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Nine out of ten new residents in Malaga province were born outside Spain

By Mas Property

on Fri Aug 18 2023

One of the reasons for the economic dynamism of Malaga province is population growth. More inhabitants tends to lead to more GDP. And the boom in activity also attracts new residents to the province who move here to work, as well as to enjoy the good weather in their retirement years.

According to figures from the continuous population survey carried out by the National Statistics Institute (INE) the population of the province increased by 1.5%, from 1.73 million residents to 1.76 million between July 2022 and July 2023.

In absolute numbers, on 1 July 2023 there were 26,181 more inhabitants in Malaga than a year earlier. Of these, 23,230 were born outside Spain, bringing the total number of foreign-born people living in the province to almost 400,000. This means that almost 89% of the increase in population recorded in the last year is due to foreign residents.

In the same period, the expansion of the Andalusian population as a whole has lagged slightly behind that of the province of Malaga, as its growth has been limited to 0.65%. The increase in the number of residents in the region has been half that of the country as a whole: in Spain the number of residents has increased by 1.12% in the last twelve months, to 48.3 million from 47.8 million in July 2022.

26,181 more residents in Malaga province in the last year.

Of them 23,230, almost 89%, were born outside Spain.

More foreigners and nationals

The population in Malaga province is therefore growing at a faster rate than in Andalucía and in Spain as a whole. But there is also another differential element in the provincial, regional and national growth rates.

In Malaga the local Spanish population also rose by almost 3,000 in the last year. Meanwhile, in Andalucía, the population growth last year of more than 55,000 inhabitants was entirely due to foreign-born people, who have increased their numbers to 61,913, while the Spanish-born population fell by more than 6,500 inhabitants.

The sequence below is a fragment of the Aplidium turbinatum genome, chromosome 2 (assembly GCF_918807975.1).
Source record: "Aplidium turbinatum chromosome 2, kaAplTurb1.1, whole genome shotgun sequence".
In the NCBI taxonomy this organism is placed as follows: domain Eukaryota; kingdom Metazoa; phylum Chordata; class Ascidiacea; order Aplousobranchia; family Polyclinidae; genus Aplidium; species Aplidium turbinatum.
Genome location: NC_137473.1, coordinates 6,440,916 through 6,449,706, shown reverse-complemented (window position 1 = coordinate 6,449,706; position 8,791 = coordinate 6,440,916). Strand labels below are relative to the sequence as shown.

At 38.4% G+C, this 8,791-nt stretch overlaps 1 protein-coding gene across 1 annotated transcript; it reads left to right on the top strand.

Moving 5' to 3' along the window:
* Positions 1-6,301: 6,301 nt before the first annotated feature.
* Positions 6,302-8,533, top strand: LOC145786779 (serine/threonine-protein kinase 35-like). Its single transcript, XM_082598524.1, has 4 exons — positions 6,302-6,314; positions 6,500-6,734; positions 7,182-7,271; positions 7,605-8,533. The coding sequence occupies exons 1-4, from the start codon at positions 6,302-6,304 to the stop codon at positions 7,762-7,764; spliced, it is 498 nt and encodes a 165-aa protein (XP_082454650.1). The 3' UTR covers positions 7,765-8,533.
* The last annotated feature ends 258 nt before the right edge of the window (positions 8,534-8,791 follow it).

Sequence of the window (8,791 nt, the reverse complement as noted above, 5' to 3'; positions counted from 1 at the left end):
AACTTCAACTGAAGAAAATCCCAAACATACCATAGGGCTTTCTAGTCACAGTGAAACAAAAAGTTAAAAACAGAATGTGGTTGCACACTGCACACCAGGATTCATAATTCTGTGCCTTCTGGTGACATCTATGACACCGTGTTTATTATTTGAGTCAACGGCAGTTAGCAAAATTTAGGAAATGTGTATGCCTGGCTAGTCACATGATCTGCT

On a national level across Spain there are 84,000 fewer residents born in Spain and 621,734 more residents born abroad, which has meant that the number of inhabitants has grown by more than half a million, to exceed 48.3 million in total.

Meanwhile the number of residents in Malaga province is growing strongly above the Spanish average. It is one of the only two Andalusian provinces where this is the case; Almeria has grown by 1.31%. These two provinces, in which there is an increase in both the national and foreign populations, are helping to sustain the rise in the number of residents in the region.

84,000 fewer Spanish-born residents in Spain.

The drop is compensated by the arrival of more than 620,000 people from other countries

Falling populations

Other provinces are much less dynamic. Two areas of the region have experienced losses in the number of residents: in Cordoba the fall is 0.22% from 774,101 to 772,431 inhabitants; while in Jaén the drop is approximately 0.5%, from almost 622,700 to fewer than 620,000 residents. What is happening in Cordoba and Jaén is that the increase in the foreign-born population is not compensating for the fall in the number of Spanish-born residents.

The rest of Andalucía’s provinces recorded population growth, but at less than one per cent. In Granada the increase is 0.82%, which puts it on the road to one million inhabitants, thanks to the contribution of both nationals and foreigners. In Seville province the rise is 0.56%, bringing the number of residents close to two million, despite the slight fall in the number of national residents in the last twelve months.

In Cadiz and Huelva, the population gain is limited to 0.3%, exclusively due to the foreign-born population.

In Spain as a whole, Malaga province is in tenth place in terms of population growth in the last year. It is surpassed by three provinces in Valencia, which have recorded increases in the number of residents of around 2%; three provinces in Catalonia, Barcelona, Girona and Tarragona; as well as the Balearic Islands and Madrid.

Source: Sur, August 2023

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